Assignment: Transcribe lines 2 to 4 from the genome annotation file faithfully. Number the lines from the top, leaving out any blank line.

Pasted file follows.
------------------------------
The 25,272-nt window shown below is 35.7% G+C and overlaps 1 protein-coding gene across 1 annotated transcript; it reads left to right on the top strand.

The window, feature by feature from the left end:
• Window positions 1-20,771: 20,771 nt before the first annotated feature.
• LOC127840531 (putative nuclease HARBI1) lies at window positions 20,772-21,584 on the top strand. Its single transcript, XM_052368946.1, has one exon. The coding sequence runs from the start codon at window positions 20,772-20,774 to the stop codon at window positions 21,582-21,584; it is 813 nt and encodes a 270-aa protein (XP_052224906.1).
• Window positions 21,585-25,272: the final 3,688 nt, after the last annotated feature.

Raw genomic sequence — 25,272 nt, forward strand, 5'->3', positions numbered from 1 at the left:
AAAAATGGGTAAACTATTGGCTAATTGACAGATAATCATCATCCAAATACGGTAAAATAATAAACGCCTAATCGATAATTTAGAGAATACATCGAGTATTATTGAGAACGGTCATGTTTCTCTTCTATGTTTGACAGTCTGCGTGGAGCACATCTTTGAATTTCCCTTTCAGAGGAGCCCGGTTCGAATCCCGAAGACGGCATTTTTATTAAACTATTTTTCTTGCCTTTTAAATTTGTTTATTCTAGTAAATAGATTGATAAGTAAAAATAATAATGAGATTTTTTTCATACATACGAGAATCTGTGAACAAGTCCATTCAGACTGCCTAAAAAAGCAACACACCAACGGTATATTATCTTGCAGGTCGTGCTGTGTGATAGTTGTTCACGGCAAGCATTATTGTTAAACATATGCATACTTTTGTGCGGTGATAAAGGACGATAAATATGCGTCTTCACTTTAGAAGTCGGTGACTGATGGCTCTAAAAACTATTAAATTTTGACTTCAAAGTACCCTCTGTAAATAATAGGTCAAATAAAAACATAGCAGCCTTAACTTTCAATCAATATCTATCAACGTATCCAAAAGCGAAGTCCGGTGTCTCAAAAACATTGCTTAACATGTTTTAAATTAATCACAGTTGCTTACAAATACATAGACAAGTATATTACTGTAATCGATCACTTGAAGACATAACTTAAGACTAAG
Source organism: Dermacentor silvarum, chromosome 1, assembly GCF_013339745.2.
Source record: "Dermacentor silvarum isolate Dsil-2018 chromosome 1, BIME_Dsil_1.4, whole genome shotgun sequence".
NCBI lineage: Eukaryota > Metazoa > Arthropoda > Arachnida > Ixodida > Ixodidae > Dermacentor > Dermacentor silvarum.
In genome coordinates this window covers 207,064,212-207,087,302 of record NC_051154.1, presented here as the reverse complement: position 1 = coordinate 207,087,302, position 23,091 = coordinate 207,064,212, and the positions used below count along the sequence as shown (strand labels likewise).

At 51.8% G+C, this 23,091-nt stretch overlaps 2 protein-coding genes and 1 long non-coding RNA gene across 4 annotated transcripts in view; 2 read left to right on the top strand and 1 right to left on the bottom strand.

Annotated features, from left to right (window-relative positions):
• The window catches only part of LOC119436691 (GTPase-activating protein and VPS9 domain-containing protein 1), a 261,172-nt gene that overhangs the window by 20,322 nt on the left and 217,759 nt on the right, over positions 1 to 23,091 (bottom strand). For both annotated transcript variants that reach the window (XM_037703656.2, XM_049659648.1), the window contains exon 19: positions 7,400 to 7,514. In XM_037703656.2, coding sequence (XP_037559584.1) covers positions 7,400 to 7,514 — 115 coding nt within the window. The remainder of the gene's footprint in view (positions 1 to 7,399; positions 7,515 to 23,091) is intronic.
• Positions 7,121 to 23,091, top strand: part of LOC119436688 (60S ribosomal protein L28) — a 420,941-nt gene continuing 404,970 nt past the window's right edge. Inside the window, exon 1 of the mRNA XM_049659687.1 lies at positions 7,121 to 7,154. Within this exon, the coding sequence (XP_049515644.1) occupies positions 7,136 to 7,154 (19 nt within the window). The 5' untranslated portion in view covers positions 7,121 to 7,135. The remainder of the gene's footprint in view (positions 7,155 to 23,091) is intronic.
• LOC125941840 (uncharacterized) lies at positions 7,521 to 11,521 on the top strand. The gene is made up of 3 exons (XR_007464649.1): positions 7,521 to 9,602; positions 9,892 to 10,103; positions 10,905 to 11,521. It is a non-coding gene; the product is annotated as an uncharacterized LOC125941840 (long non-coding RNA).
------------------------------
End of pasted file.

The window, feature by feature from the left end:
• Window positions 1-20,771: 20,771 nt before the first annotated feature.
• LOC127840531 (putative nuclease HARBI1) lies at window positions 20,772-21,584 on the top strand. Its single transcript, XM_052368946.1, has one exon. The coding sequence runs from the start codon at window positions 20,772-20,774 to the stop codon at window positions 21,582-21,584; it is 813 nt and encodes a 270-aa protein (XP_052224906.1).